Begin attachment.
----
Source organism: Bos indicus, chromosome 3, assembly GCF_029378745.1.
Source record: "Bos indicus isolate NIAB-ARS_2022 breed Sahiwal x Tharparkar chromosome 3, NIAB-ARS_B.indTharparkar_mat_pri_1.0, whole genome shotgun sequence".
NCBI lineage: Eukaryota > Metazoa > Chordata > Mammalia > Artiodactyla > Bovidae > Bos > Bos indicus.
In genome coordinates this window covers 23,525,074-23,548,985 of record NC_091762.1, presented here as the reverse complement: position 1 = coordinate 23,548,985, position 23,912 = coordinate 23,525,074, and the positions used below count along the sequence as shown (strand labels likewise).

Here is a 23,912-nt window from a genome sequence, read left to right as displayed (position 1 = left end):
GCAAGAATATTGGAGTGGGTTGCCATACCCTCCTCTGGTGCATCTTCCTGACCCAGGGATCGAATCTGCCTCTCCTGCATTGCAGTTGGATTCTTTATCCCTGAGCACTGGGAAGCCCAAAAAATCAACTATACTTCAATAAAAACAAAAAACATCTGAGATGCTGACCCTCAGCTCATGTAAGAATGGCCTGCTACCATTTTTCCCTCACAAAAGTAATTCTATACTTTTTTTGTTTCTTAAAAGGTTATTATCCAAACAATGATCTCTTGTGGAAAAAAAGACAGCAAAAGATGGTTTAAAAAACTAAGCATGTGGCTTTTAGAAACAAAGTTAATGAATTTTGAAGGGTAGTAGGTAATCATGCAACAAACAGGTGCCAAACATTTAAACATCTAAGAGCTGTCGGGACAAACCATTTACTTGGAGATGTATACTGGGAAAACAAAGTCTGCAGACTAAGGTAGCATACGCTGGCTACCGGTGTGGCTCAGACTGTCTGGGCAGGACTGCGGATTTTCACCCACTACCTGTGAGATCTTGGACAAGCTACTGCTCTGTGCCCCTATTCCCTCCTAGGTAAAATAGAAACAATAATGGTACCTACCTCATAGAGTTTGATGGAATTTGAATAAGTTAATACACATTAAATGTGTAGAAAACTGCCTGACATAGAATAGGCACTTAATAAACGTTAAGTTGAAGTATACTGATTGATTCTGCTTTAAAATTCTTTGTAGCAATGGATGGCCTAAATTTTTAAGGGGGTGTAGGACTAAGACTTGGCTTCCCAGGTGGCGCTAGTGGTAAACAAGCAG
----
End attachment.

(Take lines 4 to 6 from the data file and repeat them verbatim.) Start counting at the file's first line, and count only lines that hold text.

In genome coordinates this window covers 23,525,074-23,548,985 of record NC_091762.1, presented here as the reverse complement: position 1 = coordinate 23,548,985, position 23,912 = coordinate 23,525,074, and the positions used below count along the sequence as shown (strand labels likewise).

Here is a 23,912-nt window from a genome sequence, read left to right as displayed (position 1 = left end):
GCAAGAATATTGGAGTGGGTTGCCATACCCTCCTCTGGTGCATCTTCCTGACCCAGGGATCGAATCTGCCTCTCCTGCATTGCAGTTGGATTCTTTATCCCTGAGCACTGGGAAGCCCAAAAAATCAACTATACTTCAATAAAAACAAAAAACATCTGAGATGCTGACCCTCAGCTCATGTAAGAATGGCCTGCTACCATTTTTCCCTCACAAAAGTAATTCTATACTTTTTTTGTTTCTTAAAAGGTTATTATCCAAACAATGATCTCTTGTGGAAAAAAAGACAGCAAAAGATGGTTTAAAAAACTAAGCATGTGGCTTTTAGAAACAAAGTTAATGAATTTTGAAGGGTAGTAGGTAATCATGCAACAAACAGGTGCCAAACATTTAAACATCTAAGAGCTGTCGGGACAAACCATTTACTTGGAGATGTATACTGGGAAAACAAAGTCTGCAGACTAAGGTAGCATACGCTGGCTACCGGTGTGGCTCAGACTGTCTGGGCAGGACTGCGGATTTTCACCCACTACCTGTGAGATCTTGGACAAGCTACTGCTCTGTGCCCCTATTCCCTCCTAGGTAAAATAGAAACAATAATGGTACCTACCTCATAGAGTTTGATGGAATTTGAATAAGTTAATACACATTAAATGTGTAGAAAACTGCCTGACATAGAATAGGCACTTAATAAACGTTAAGTTGAAGTATACTGATTGATTCTGCTTTAAAATTCTTTGTAGCAATGGATGGCCTAAATTTTTAAGGGGGTGTAGGACTAAGACTTGGCTTCCCAGGTGGCGCTAGTGGTAAACAAGCAG